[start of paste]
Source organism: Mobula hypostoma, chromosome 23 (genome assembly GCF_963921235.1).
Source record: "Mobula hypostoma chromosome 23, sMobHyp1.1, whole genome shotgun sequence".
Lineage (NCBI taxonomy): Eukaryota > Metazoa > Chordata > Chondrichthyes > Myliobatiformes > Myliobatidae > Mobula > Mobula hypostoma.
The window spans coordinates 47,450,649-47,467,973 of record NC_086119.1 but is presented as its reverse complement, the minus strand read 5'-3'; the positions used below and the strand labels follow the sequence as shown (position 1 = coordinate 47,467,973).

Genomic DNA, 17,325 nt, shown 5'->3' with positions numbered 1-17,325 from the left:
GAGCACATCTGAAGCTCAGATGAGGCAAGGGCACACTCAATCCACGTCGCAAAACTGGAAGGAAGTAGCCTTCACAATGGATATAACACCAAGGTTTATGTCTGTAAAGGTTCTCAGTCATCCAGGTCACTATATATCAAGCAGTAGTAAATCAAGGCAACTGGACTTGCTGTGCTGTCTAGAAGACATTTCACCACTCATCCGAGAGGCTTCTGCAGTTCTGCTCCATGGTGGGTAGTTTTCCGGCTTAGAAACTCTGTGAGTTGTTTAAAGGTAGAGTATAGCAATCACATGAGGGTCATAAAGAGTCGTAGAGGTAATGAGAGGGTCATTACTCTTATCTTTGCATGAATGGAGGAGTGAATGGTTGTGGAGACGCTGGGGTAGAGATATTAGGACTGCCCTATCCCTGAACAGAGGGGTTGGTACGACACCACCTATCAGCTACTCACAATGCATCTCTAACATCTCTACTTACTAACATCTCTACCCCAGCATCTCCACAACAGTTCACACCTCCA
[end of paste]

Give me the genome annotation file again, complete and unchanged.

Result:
Source organism: Mobula hypostoma, chromosome 23 (genome assembly GCF_963921235.1).
Source record: "Mobula hypostoma chromosome 23, sMobHyp1.1, whole genome shotgun sequence".
Lineage (NCBI taxonomy): Eukaryota > Metazoa > Chordata > Chondrichthyes > Myliobatiformes > Myliobatidae > Mobula > Mobula hypostoma.
The window spans coordinates 47,450,649-47,467,973 of record NC_086119.1 but is presented as its reverse complement, the minus strand read 5'-3'; the positions used below and the strand labels follow the sequence as shown (position 1 = coordinate 47,467,973).

Genomic DNA, 17,325 nt, shown 5'->3' with positions numbered 1-17,325 from the left:
GAGCACATCTGAAGCTCAGATGAGGCAAGGGCACACTCAATCCACGTCGCAAAACTGGAAGGAAGTAGCCTTCACAATGGATATAACACCAAGGTTTATGTCTGTAAAGGTTCTCAGTCATCCAGGTCACTATATATCAAGCAGTAGTAAATCAAGGCAACTGGACTTGCTGTGCTGTCTAGAAGACATTTCACCACTCATCCGAGAGGCTTCTGCAGTTCTGCTCCATGGTGGGTAGTTTTCCGGCTTAGAAACTCTGTGAGTTGTTTAAAGGTAGAGTATAGCAATCACATGAGGGTCATAAAGAGTCGTAGAGGTAATGAGAGGGTCATTACTCTTATCTTTGCATGAATGGAGGAGTGAATGGTTGTGGAGACGCTGGGGTAGAGATATTAGGACTGCCCTATCCCTGAACAGAGGGGTTGGTACGACACCACCTATCAGCTACTCACAATGCATCTCTAACATCTCTACTTACTAACATCTCTACCCCAGCATCTCCACAACAGTTCACACCTCCA